Sunday, December 19, 2010

What is an object

I wish I could tele-transport myself to London for "What is an Object?", a one-day conference at the Anna Freud Centre:

12 February 2011
What is an Object?
Day Conference

An inter-disciplinary symposium
at the Anna Freud Centre, London NW3

Art theory, anthropology, philosophy and psychoanalysis have been brought together by the Freud Museum to wrestle over the deceptively simple question 'What is an Object?

Following hard on the heels of the British Museum's 'History of the World in 100 Objects', and connected to our own 'Objects in Mind' exhibition, the conference examines the many meanings and functions of the objects with which we surround ourselves.

The word 'object' resonates throughout the history of psychoanalysis - love objects, lost objects, part objects, transitional objects, fetish objects, internal objects and object representations.

The Symposium will invite scholars and practitioners from the worlds of art, psychoanalysis, philosophy and anthropology to discuss their differing approaches to the question of 'objects', from children's toys to the world of high fashion, from a can of baked beans to a religious icon.

Confirmed speakers include:

Anne-Marie Sandler (UK)
Psychoanalyst, former director of the Anna Freud Centre, and co-author with Joseph Sandler of Internal Objects Revisited (1998)

Salman Akhtar (Jefferson Medical College, Pennsylvania)
Psychoanalyst and author of Comprehensive Dictionary of Psychoanalysis (2009), Freud along the Ganges (2005), Interpersonal Boundaries (2006), and Objects of Our Desire (2005)

Michael Rowlands (University College, London)
Anthropologist and author of “Remembering to Forget” (1999), Memory, sacrifice and war memorials (1997), co-author Handbook of Material Culture I (2006)

Martin Holbraad (University College London)
Anthropologist, co-editor of Thinking Through Things: Theorising Artefacts Ethnographically (2007) and Technologies of the Imagination (2009).

Kenneth Wright (UK)
Psychoanalyst and author of Vision and Separation (1991) and Mirroring and Attunement (2009)

Cornelia Parker (UK)
Internationally acclaimed artist and Turner Prize nominee. Professor of Conceptual Art at the European Graduate School in Saas-Fee, Switzerland.

Darian Leader (UK)
Psychoanalyst and author of Why do women write more letters than they post? (1997) Promises lovers make when it gets late (1998), Freud's Footnotes (2000), Stealing the Mona Lisa: What art stops us from seeing (2002), and The New Black: Mourning, Melancholia and Depression (2008)

Lucia Farinati (It)
Independent curator based in London. She is the co-director, with Daniela Cascella, of Sound Threshold, a long-term research project which explores the relationships between site and sound.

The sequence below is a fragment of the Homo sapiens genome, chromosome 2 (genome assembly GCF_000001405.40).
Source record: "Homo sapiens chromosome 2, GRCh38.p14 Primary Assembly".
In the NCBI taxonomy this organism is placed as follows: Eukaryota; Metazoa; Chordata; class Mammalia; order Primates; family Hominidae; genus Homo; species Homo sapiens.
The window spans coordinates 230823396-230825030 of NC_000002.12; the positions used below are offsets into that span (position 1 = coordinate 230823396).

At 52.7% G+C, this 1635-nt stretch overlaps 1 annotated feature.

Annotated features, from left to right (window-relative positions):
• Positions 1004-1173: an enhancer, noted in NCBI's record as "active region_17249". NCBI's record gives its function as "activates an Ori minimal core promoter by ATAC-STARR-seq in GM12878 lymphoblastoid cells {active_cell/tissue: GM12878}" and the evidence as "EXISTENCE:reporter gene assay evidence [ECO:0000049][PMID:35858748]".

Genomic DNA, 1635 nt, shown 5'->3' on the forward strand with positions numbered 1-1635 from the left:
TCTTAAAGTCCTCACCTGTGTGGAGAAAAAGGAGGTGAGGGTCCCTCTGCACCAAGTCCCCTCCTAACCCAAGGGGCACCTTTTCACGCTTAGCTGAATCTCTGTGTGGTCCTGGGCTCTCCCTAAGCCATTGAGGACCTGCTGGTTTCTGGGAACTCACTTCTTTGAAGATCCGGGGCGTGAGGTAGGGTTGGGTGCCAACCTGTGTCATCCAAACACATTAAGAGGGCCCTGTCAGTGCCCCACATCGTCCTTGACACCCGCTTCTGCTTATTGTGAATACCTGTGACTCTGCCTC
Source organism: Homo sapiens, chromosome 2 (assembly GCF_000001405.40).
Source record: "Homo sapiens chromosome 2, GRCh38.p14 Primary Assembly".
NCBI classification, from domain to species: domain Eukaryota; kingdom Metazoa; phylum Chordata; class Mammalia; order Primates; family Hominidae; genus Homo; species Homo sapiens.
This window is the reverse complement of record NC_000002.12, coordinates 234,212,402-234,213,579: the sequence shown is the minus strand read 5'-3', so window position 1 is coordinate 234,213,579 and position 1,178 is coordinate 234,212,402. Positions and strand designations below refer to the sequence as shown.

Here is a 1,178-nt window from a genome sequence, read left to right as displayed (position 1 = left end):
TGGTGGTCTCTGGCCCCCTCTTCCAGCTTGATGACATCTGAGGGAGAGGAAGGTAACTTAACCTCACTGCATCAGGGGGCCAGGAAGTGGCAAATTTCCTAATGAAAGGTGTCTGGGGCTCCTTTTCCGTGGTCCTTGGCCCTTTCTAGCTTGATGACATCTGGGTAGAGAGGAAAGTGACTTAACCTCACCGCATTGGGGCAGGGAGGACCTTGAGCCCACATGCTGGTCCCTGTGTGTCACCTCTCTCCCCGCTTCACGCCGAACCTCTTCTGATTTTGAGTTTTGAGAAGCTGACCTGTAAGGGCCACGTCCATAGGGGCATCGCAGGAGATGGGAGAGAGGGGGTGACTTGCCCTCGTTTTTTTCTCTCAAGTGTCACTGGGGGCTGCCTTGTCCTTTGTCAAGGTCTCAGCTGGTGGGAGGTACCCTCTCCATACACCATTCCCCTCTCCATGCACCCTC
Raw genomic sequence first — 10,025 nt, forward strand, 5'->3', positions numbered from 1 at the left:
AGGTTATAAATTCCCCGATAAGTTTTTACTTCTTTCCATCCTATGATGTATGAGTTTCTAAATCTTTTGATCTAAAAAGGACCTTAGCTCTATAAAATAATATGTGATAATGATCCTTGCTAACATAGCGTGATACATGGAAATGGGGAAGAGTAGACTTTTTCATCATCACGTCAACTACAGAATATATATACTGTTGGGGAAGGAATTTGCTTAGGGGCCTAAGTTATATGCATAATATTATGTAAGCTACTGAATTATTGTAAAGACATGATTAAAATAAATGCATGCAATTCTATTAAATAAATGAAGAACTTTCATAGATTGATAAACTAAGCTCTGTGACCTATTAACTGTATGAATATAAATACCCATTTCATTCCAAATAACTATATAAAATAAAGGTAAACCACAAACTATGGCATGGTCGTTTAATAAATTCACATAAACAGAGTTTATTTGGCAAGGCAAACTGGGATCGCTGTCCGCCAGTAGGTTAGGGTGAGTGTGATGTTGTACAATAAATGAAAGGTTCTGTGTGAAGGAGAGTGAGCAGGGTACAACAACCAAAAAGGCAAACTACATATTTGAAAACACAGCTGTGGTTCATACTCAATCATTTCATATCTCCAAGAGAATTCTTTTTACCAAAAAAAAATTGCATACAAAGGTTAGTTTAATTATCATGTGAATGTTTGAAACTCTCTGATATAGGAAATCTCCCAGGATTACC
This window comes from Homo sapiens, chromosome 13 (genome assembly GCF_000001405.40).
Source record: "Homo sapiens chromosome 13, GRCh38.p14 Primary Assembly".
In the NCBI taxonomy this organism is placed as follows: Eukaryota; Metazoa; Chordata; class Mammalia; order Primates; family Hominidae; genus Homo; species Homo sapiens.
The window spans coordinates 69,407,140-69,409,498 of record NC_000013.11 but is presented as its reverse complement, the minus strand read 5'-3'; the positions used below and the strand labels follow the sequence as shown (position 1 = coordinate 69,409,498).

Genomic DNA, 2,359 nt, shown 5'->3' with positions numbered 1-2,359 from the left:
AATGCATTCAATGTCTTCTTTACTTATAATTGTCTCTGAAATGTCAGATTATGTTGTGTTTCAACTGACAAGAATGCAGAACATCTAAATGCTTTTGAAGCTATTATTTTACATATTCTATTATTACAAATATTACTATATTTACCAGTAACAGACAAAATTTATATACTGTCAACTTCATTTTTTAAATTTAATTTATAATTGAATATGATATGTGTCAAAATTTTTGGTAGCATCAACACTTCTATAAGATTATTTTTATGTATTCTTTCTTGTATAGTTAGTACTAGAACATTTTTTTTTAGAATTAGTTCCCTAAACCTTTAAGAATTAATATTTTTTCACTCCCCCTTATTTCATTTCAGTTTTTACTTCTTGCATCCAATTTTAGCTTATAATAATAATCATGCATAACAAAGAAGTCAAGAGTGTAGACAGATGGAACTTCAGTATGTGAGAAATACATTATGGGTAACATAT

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Friday, December 17, 2010

The bias of the network and analog activism

Working with the bias of distributed networks sends activists offline.

16 December 2010, BBC
Anonymous Wikileaks activists move to analogue tactics

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Friday, December 10, 2010

Disco Edits and Their Discontents: The Persistence of the Analog in a Digital Era

I'm pleased to announce the online publication of "Disco Edits and Their Discontents: The Persistence of the Analog in a Digital Era", my scholarly consideration of Disco Edits in New Media and Society. (Access via a research library or by subscription. Email me if you don't have access to either.)


Disco edits and their discontents: The persistence of the analog in a digital era

Margie Borschke
University of New South Wales


This article foregrounds the distinction between two compositional forms and creative strategies in dance music – edits and remixes – as a way to gain a better understanding of the relationship between media use and media content, between producers and users, artifacts and events. It considers how the earliest disco edits in the 1970s were shaped by listeners (DJs and dancers) working in tandem with the material qualities and functional properties of vinyl records and other analog technologies and argues that while contemporary edits are made with digital tools, they continue to be in debt to their analog antecedents. In doing so this article critiques the enthusiastic adoption of ‘remix’ as a metaphor to describe digital culture and questions whether this rhetorical usage overshadows the aesthetic priorities and political implications of a variety of creative strategies that involve media use and re-use.

This essay takes a media studies approach to the subject, and I'm particularly interested in how media formats shape media content.

For those interested in Walter Gibbons, please see Tim Lawrence's work on Gibbons.

For those interested in disco acetates (and their collectors), see Disco Patrick.

For interest in contemporary edits:
A short documentary, Nu Disco (Re-edit Yourself) from The Art Pack, a video mag from France.

Andy Beta's "Disco Inferno 2.0" in The village Voice.

Or ask your local record store.

And many thanks to all the DJs, producers, dancers, and collectors for many spirited and enlightening discussions about edits in person and online.

Earlier versions of this article were given at the following conferences and workshops:

What’s it worth? ‘Value’ and Popular Music